A month ago, Caltech hosted a daylong event called “TEDxCaltech / Feynman’s Vision: the Next 50 Years”, which was attended by about a thousand people. Celebrity participants included Stephen Hawking, Carl and Michelle Feynman (Carl told me he’s a fan of the blog—hi Carl!), and Ondar, a Tuvan throat-singer who pretty much stole the show.
Videos are finally being posted on YouTube; my talk is here. My goal was to cover the P versus NP question, quantum computing, conceptual issues in quantum mechanics, and Feynman’s relation to all three, while also cracking crude masturbation jokes (in a talk like this, one has to bring out the heavy humor cannons), and to finish in 15 minutes. I don’t know how well I succeeded—but if I die tomorrow, then at least Stephen Hawking was in the audience when I made my case for P and NP being as big a deal as anything in physics.
Two explanatory comments:
- By far my most successful joke was a reference to “prime numbers, such as 3, 5, 1…” Before the lunch break, the emcee had told everyone to be back by 1:35, “which I’m sure you nerds will remember since it’s the first three prime numbers.”
- Yeah, I know the current upper bound on the matrix multiplication exponent is 2.376, not 2.736! It was correct on the slides I submitted, but got transposed when the slides were converted into “TED format.”
If you think my talk stinks, my only defense is that showing up to give it was already an accomplishment: my flight (from Tel Aviv to LA through Newark) was canceled because of a snowstorm, so I arrived at Caltech exhausted and barely conscious, via a 36-hour alternate route through Frankfurt and London.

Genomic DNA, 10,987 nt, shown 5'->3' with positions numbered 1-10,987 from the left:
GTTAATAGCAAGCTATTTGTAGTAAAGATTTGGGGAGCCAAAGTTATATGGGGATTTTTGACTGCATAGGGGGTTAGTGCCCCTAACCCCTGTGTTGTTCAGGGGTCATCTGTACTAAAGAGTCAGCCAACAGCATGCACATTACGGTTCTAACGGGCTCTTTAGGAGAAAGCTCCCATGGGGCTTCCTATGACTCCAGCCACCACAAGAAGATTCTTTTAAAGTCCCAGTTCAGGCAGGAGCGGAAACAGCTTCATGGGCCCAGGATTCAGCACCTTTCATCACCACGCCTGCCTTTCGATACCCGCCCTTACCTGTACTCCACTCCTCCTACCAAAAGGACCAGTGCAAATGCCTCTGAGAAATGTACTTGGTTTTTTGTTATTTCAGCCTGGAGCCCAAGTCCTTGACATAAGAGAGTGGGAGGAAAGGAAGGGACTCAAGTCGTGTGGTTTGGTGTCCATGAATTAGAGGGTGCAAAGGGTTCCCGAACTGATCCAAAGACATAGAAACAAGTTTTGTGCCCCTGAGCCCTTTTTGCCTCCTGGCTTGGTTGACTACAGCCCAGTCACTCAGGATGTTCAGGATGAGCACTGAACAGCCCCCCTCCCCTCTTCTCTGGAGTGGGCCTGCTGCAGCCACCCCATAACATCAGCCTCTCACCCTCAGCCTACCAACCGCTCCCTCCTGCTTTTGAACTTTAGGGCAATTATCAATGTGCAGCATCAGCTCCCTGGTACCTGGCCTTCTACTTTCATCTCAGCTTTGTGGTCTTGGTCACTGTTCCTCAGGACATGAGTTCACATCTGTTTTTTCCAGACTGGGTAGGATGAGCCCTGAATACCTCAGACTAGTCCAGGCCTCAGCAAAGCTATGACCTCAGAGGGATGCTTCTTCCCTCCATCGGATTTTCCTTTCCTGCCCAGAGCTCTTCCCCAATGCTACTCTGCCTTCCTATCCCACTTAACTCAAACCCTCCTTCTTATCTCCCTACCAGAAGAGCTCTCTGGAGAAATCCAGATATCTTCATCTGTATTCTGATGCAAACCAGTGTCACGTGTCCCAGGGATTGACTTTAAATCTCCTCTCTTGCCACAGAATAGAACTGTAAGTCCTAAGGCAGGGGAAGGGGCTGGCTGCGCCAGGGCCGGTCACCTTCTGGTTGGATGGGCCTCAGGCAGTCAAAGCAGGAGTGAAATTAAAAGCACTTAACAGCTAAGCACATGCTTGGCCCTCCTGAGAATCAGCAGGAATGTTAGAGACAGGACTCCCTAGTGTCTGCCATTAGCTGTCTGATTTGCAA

I have to confess that I was skeptical of this event’s entire premise. Richard Feynman was famous for his contempt of pomp and authority; would he really have enjoyed a heavily-scripted day extolling him as a secular saint? In the end, though, the quality of many of the talks made the event more than worthwhile for me, even without counting Ondar’s throat-singing as a “talk.” I particularly enjoyed the cosmology talk of fellow-blogger Sean Carroll (yo, Sean), the Feynman stories of Lenny Susskind, a demonstration of the mind-blowing WorldWide Telescope by Curtis Wong of Microsoft, and a “Who Wants to be a Millionaire?” parody skit put on by the three “black hole bettors” (John Preskill, Kip Thorne, and Hawking, the last of whom wheeled into the auditorium to thunderous applause and the opening fanfare of Thus Spake Zarathustra). I understand that all the talks will eventually be on YouTube here.
Thanks to Michael Roukes, Mary Sikora, John Preskill, Ann Harvey, and the other organizers for putting this thing together and for inviting me.